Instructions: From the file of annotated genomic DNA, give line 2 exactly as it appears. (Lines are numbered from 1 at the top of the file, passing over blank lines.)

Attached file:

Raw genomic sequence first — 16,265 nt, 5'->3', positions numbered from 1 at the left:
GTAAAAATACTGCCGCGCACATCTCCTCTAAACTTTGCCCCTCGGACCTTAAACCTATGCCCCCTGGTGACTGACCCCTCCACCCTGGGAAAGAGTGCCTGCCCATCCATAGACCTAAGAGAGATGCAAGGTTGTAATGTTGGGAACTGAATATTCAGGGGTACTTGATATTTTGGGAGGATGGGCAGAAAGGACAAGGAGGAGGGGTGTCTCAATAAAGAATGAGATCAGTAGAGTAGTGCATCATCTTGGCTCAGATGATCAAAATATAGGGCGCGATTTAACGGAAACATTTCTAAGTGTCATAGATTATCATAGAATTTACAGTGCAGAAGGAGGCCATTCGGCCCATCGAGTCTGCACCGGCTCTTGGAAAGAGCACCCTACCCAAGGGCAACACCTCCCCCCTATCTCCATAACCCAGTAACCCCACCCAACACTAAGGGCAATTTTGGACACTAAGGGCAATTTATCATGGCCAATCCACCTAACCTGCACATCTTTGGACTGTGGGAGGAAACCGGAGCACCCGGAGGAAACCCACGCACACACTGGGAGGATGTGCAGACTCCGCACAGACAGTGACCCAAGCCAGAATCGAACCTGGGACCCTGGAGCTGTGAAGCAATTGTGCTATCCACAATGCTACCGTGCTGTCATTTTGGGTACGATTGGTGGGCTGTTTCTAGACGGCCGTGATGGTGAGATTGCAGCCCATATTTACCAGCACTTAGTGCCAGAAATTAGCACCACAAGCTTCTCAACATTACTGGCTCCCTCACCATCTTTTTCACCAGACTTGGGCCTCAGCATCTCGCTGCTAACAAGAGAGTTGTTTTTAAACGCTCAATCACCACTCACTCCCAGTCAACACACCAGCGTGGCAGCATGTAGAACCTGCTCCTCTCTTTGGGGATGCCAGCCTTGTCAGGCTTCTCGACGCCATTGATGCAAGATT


GTAAAAATACTGCCGCGCACATCTCCTCTAAACTTTGCCCCTCGGACCTTAAACCTATGCCCCCTGGTGACTGACCCCTCCACCCTGGGAAAGAGTGCCTGCCCATCCATAGACCTAAGAGAGATGCAAGGTTGTAATGTTGGGAACTGAATATTCAGGGGTACTTGATATTTTGGGAGGATGGGCAGAAAGGACAAGGAGGAGGGGTGTCTCAATAAAGAATGAGATCAGTAGAGTAGTGCATCATCTTGGCTCAGATGATCAAAATATAGGGCGCGATTTAACGGAAACATTTCTAAGTGTCATAGATTATCATAGAATTTACAGTGCAGAAGGAGGCCATTCGGCCCATCGAGTCTGCACCGGCTCTTGGAAAGAGCACCCTACCCAAGGGCAACACCTCCCCCCTATCTCCATAACCCAGTAACCCCACCCAACACTAAGGGCAATTTTGGACACTAAGGGCAATTTATCATGGCCAATCCACCTAACCTGCACATCTTTGGACTGTGGGAGGAAACCGGAGCACCCGGAGGAAACCCACGCACACACTGGGAGGATGTGCAGACTCCGCACAGACAGTGACCCAAGCCAGAATCGAACCTGGGACCCTGGAGCTGTGAAGCAATTGTGCTATCCACAATGCTACCGTGCTGTCATTTTGGGTACGATTGGTGGGCTGTTTCTAGACGGCCGTGATGGTGAGATTGCAGCCCATATTTACCAGCACTTAGTGCCAGAAATTAGCACCACAAGCTTCTCAACATTACTGGCTCCCTCACCATCTTTTTCACCAGACTTGGGCCTCAGCATCTCGCTGCTAACAAGAGAGTTGTTTTTAAACGCTCAATCACCACTCACTCCCAGTCAACACACCAGCGTGGCAGCATGTAGAACCTGCTCCTCTCTTTGGGGATGCCAGCCTTGTCAGGCTTCTCGACGCCATTGATGCAAGATT